Hurricane Ida - November 10-14,
On November 2nd, a small section of the Intertropical
Convergence Zone developed convection north of Panama.
A small surface low formed the next day offshore Costa Rica, as the
system drifted northwest. By the 4th, the circulation
developed a well-defined circulation and enough convective organization
to be considered a tropical depression. The
system developed into a tropical storm, named Ida, later that
day. Continuing its northwest movement, Ida strengthened
into a weak hurricane before moving ashore Nicaragua on the 5th.
Weakened back into a tropical depression, Ida turned
to the north moving through eastern Nicaragua and Honduras. When
its center re-emerged into the northwest Caribbean
sea, Ida strengthened back into a tropical storm on the 6th and
eventually peaked as a category two hurricane in the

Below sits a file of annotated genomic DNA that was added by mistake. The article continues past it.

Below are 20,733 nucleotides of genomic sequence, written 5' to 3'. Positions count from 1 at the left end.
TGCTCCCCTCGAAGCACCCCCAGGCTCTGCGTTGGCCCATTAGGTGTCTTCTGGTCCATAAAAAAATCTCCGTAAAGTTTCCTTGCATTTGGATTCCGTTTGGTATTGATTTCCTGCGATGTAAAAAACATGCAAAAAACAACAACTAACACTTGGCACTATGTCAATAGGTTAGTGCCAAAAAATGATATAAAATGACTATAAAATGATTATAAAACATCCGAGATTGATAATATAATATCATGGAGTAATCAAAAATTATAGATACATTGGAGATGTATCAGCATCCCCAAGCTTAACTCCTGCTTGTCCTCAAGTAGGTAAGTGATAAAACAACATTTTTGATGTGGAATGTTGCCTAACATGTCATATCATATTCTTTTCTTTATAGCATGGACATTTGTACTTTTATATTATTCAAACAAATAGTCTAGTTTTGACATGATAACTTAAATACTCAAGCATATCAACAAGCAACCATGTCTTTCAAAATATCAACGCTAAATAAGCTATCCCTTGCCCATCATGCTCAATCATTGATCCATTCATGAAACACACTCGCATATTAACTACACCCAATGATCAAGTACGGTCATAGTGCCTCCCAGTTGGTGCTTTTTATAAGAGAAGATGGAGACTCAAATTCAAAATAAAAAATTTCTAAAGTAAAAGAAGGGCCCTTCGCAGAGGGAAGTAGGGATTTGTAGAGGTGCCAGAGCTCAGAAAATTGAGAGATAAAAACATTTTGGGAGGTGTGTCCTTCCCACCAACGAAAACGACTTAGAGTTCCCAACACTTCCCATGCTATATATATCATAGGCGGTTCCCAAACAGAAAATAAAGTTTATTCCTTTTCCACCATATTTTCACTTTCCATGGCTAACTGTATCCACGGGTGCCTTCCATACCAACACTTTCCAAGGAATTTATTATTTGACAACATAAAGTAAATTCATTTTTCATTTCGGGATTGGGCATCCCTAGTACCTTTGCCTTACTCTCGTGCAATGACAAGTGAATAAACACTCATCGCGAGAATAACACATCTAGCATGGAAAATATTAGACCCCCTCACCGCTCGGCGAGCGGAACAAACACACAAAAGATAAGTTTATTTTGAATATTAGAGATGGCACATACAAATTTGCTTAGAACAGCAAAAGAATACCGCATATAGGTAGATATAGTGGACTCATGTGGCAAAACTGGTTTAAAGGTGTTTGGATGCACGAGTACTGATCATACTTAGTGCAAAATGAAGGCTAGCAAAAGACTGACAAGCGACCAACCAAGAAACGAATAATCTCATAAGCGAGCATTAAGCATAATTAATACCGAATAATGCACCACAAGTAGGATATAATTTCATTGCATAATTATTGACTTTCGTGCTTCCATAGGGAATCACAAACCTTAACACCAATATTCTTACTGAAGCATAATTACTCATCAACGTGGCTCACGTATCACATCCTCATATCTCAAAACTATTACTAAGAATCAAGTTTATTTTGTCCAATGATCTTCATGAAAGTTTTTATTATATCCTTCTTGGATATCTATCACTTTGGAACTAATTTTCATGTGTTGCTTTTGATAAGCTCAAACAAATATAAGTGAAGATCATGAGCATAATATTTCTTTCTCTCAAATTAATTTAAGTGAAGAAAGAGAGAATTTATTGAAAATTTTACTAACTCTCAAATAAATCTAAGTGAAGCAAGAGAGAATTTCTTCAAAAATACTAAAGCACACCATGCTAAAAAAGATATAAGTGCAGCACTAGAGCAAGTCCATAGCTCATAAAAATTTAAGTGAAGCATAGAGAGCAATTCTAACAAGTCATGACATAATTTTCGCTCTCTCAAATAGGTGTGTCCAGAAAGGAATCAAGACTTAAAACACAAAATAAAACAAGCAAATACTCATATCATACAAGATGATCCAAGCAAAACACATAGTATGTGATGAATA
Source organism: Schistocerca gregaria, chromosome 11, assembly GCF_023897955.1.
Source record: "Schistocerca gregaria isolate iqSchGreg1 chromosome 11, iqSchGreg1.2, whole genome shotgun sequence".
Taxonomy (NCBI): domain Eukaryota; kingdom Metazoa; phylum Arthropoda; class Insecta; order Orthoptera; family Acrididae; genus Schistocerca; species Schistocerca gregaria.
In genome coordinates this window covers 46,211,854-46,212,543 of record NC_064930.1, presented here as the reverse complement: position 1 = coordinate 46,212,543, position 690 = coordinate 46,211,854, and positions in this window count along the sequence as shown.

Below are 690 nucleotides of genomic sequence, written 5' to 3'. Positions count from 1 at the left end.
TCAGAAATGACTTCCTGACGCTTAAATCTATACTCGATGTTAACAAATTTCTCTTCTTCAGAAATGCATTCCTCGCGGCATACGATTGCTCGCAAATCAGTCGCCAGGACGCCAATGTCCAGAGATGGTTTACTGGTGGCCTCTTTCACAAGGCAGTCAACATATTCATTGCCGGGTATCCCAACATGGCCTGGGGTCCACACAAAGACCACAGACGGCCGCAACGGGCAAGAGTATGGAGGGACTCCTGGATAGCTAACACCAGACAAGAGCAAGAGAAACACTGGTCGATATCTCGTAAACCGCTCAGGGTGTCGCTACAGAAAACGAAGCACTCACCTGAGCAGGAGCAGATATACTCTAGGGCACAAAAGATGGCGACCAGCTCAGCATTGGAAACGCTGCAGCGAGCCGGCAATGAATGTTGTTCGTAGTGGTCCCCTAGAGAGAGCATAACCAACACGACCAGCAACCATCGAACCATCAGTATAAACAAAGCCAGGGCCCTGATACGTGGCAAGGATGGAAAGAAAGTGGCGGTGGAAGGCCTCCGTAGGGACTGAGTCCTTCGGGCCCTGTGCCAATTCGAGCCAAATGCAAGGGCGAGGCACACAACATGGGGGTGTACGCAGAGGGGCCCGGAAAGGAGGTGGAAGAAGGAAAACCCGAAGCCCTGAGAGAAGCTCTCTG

northwest Caribbean sea. Vertical wind shear from a mid to upper
level low to its southwest led to weakening, and
Ida weaked to a tropical storm on the 9th, and became an extratropical
cyclone as it moved ashore far southern Alabama
later that day.
The extratropical low turned east-northeast, briefly acquiring two
circulation centers on the 10th before degenerating into an
oblong low pressure area (or trough axis) in the wind pattern, though
it continued to display a central closed isobar. As energy from
the Westerlies phased with Ida's mid-level circulation, a new low
formed in South Carolina, steering Ida's orginal and broad low pressure
center east-southeastward into the western subtropical Atlantic.
Ida's orginal low pressure area became absorbed by the new low
pressure area late on the 11th. The new cyclone moved up
into the sounds of North Carolina before dropping southeastward away
from the United States by the 14th. As late as the 17th, this
second low continued to linger in the Atlantic waters north of the
Antilles. Below are the storm total graphics for Ida. Data
compiled from the
National Weather Service River Forecast Centers and
CoCoRAHS. No attempt was made to separate out the rainfall from
the separate low pressure areas as radar imagery consisted of one
broad rain shield across the Southeast and Mid-Atlantic States.
This is consistent with how the rainfall graphics for Agnes
(2007) were constructed.